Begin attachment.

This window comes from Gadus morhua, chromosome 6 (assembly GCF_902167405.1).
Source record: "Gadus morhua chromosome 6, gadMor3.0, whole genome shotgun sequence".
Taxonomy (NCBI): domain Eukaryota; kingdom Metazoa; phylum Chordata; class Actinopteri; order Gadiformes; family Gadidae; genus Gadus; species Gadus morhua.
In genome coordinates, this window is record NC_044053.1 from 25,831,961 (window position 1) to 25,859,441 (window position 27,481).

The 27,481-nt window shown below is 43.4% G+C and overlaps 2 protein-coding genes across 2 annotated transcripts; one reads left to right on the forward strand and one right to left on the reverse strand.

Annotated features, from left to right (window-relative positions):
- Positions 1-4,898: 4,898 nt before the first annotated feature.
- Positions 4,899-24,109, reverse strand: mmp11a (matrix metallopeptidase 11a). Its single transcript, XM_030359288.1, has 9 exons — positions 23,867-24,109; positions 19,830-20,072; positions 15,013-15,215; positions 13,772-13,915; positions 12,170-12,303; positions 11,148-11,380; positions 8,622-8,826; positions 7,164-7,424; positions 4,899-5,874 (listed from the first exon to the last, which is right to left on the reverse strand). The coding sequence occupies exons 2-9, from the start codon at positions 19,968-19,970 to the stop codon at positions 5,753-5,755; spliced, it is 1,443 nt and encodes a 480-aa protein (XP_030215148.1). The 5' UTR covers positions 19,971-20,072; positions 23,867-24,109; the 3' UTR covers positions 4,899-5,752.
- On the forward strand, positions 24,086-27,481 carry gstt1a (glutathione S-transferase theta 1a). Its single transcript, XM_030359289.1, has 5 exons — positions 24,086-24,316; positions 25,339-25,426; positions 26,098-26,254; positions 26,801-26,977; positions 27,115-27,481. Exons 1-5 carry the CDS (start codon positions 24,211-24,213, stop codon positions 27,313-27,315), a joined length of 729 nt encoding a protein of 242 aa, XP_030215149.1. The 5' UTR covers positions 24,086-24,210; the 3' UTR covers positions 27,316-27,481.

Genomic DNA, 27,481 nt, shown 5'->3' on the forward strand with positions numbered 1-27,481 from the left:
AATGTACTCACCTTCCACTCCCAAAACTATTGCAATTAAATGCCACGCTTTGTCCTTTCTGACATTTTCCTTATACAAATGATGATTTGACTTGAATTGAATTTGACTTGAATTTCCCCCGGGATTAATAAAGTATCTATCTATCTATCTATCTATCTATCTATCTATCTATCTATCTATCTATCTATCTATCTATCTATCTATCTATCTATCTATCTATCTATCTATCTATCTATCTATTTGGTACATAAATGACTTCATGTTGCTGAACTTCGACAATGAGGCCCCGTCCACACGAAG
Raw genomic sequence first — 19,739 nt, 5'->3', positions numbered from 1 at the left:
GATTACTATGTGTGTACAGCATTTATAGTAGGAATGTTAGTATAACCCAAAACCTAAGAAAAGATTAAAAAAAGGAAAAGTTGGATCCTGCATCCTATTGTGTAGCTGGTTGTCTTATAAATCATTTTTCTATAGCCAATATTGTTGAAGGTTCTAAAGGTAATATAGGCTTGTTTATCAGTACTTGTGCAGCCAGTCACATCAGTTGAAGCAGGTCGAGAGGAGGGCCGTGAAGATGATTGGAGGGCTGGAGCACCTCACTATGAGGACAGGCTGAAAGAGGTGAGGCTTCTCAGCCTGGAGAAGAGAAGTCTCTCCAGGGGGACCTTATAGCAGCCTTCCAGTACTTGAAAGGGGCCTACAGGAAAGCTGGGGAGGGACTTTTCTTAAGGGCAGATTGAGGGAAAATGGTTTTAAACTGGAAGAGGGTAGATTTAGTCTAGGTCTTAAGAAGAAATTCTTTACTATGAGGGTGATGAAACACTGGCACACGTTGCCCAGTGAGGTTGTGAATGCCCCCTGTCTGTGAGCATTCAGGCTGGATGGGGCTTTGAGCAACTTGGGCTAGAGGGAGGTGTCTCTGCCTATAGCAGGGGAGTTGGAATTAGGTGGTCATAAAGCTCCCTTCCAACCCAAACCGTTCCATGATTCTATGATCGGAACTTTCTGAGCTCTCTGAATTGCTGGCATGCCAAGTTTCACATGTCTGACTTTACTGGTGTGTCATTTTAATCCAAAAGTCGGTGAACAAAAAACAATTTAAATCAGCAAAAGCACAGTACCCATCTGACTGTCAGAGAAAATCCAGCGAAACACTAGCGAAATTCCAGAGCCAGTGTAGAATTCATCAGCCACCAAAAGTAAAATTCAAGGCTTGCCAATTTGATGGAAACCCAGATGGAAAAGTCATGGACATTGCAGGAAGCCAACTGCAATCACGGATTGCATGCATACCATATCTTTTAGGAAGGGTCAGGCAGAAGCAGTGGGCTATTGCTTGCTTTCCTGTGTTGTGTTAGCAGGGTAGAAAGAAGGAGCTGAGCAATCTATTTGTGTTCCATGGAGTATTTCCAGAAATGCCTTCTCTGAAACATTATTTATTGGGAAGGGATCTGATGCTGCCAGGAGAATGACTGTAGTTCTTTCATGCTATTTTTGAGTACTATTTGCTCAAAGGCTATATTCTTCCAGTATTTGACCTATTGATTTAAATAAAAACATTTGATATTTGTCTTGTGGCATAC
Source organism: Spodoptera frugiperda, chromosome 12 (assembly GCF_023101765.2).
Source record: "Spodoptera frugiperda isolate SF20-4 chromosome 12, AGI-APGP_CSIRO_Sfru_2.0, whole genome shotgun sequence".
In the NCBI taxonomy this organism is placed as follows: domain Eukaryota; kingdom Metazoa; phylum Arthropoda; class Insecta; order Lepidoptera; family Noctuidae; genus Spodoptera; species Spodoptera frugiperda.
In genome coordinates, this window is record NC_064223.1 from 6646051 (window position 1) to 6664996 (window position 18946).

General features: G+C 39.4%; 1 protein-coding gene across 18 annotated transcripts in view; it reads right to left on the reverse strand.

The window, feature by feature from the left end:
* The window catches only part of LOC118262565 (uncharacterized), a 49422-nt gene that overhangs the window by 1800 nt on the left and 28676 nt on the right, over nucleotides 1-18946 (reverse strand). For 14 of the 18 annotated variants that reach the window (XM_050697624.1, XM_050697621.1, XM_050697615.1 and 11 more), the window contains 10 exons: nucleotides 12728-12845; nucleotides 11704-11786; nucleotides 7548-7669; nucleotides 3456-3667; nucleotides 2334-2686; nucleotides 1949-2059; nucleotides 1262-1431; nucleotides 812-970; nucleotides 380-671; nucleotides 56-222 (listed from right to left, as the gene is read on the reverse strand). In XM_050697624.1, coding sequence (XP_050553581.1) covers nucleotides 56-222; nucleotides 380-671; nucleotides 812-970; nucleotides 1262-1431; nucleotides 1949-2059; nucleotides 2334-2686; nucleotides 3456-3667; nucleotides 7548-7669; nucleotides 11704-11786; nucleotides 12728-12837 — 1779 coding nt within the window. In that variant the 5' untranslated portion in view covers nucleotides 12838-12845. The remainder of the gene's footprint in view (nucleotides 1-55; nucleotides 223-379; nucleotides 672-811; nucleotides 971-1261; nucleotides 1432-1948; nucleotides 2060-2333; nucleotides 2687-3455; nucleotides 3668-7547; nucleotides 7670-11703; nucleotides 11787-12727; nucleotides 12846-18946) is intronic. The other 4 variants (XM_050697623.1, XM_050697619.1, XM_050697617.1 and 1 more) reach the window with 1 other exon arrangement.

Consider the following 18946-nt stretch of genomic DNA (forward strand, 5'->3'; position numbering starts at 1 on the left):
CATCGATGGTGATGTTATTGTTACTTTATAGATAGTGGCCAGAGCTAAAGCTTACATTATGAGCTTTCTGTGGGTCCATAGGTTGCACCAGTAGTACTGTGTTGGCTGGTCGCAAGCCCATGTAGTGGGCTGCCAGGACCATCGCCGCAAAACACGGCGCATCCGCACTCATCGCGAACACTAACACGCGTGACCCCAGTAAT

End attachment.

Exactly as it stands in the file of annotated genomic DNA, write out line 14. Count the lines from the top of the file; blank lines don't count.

Source organism: Spodoptera frugiperda, chromosome 12 (assembly GCF_023101765.2).